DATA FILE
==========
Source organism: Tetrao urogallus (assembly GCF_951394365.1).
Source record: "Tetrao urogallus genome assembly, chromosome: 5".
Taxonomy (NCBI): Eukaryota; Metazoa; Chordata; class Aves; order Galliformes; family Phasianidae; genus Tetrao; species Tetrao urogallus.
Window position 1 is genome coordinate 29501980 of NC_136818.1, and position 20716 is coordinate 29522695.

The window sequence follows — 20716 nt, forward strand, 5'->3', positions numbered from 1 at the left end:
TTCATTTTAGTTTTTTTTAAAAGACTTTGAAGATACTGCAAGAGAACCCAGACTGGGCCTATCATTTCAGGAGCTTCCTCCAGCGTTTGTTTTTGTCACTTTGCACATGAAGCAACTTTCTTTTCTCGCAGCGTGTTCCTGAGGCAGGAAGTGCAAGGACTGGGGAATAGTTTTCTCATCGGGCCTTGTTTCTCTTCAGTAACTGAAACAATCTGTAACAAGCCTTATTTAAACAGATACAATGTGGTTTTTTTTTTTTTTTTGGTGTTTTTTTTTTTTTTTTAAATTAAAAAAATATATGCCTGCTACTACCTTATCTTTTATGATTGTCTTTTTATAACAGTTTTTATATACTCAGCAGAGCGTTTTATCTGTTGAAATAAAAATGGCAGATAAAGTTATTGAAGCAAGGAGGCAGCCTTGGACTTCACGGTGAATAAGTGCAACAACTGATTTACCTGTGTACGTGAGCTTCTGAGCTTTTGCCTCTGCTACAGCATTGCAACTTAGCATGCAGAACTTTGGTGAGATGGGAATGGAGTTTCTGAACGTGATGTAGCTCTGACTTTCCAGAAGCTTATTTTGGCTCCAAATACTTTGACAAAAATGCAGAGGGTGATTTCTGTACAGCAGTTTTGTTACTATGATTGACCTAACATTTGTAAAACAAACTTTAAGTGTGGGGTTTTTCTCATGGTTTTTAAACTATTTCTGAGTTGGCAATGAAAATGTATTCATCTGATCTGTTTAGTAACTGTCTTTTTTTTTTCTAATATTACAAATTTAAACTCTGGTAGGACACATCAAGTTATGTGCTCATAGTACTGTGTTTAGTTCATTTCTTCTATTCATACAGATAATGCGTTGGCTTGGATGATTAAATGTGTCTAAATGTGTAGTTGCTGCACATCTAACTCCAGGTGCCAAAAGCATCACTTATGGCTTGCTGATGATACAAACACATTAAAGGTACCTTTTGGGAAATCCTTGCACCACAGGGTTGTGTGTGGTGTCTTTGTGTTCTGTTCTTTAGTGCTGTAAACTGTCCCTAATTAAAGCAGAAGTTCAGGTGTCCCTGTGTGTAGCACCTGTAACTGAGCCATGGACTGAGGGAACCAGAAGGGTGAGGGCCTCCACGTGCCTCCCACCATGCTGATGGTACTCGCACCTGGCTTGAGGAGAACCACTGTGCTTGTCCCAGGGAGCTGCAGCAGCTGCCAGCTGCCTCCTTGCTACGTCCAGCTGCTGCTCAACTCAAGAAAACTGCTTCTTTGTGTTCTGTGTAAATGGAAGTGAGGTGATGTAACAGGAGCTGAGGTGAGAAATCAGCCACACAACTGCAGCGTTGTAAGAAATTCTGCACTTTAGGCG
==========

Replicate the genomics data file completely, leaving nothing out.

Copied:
Source organism: Tetrao urogallus (assembly GCF_951394365.1).
Source record: "Tetrao urogallus genome assembly, chromosome: 5".
Taxonomy (NCBI): Eukaryota; Metazoa; Chordata; class Aves; order Galliformes; family Phasianidae; genus Tetrao; species Tetrao urogallus.
Window position 1 is genome coordinate 29501980 of NC_136818.1, and position 20716 is coordinate 29522695.

The window sequence follows — 20716 nt, forward strand, 5'->3', positions numbered from 1 at the left end:
TTCATTTTAGTTTTTTTTAAAAGACTTTGAAGATACTGCAAGAGAACCCAGACTGGGCCTATCATTTCAGGAGCTTCCTCCAGCGTTTGTTTTTGTCACTTTGCACATGAAGCAACTTTCTTTTCTCGCAGCGTGTTCCTGAGGCAGGAAGTGCAAGGACTGGGGAATAGTTTTCTCATCGGGCCTTGTTTCTCTTCAGTAACTGAAACAATCTGTAACAAGCCTTATTTAAACAGATACAATGTGGTTTTTTTTTTTTTTTTGGTGTTTTTTTTTTTTTTTTAAATTAAAAAAATATATGCCTGCTACTACCTTATCTTTTATGATTGTCTTTTTATAACAGTTTTTATATACTCAGCAGAGCGTTTTATCTGTTGAAATAAAAATGGCAGATAAAGTTATTGAAGCAAGGAGGCAGCCTTGGACTTCACGGTGAATAAGTGCAACAACTGATTTACCTGTGTACGTGAGCTTCTGAGCTTTTGCCTCTGCTACAGCATTGCAACTTAGCATGCAGAACTTTGGTGAGATGGGAATGGAGTTTCTGAACGTGATGTAGCTCTGACTTTCCAGAAGCTTATTTTGGCTCCAAATACTTTGACAAAAATGCAGAGGGTGATTTCTGTACAGCAGTTTTGTTACTATGATTGACCTAACATTTGTAAAACAAACTTTAAGTGTGGGGTTTTTCTCATGGTTTTTAAACTATTTCTGAGTTGGCAATGAAAATGTATTCATCTGATCTGTTTAGTAACTGTCTTTTTTTTTTCTAATATTACAAATTTAAACTCTGGTAGGACACATCAAGTTATGTGCTCATAGTACTGTGTTTAGTTCATTTCTTCTATTCATACAGATAATGCGTTGGCTTGGATGATTAAATGTGTCTAAATGTGTAGTTGCTGCACATCTAACTCCAGGTGCCAAAAGCATCACTTATGGCTTGCTGATGATACAAACACATTAAAGGTACCTTTTGGGAAATCCTTGCACCACAGGGTTGTGTGTGGTGTCTTTGTGTTCTGTTCTTTAGTGCTGTAAACTGTCCCTAATTAAAGCAGAAGTTCAGGTGTCCCTGTGTGTAGCACCTGTAACTGAGCCATGGACTGAGGGAACCAGAAGGGTGAGGGCCTCCACGTGCCTCCCACCATGCTGATGGTACTCGCACCTGGCTTGAGGAGAACCACTGTGCTTGTCCCAGGGAGCTGCAGCAGCTGCCAGCTGCCTCCTTGCTACGTCCAGCTGCTGCTCAACTCAAGAAAACTGCTTCTTTGTGTTCTGTGTAAATGGAAGTGAGGTGATGTAACAGGAGCTGAGGTGAGAAATCAGCCACACAACTGCAGCGTTGTAAGAAATTCTGCACTTTAGGCG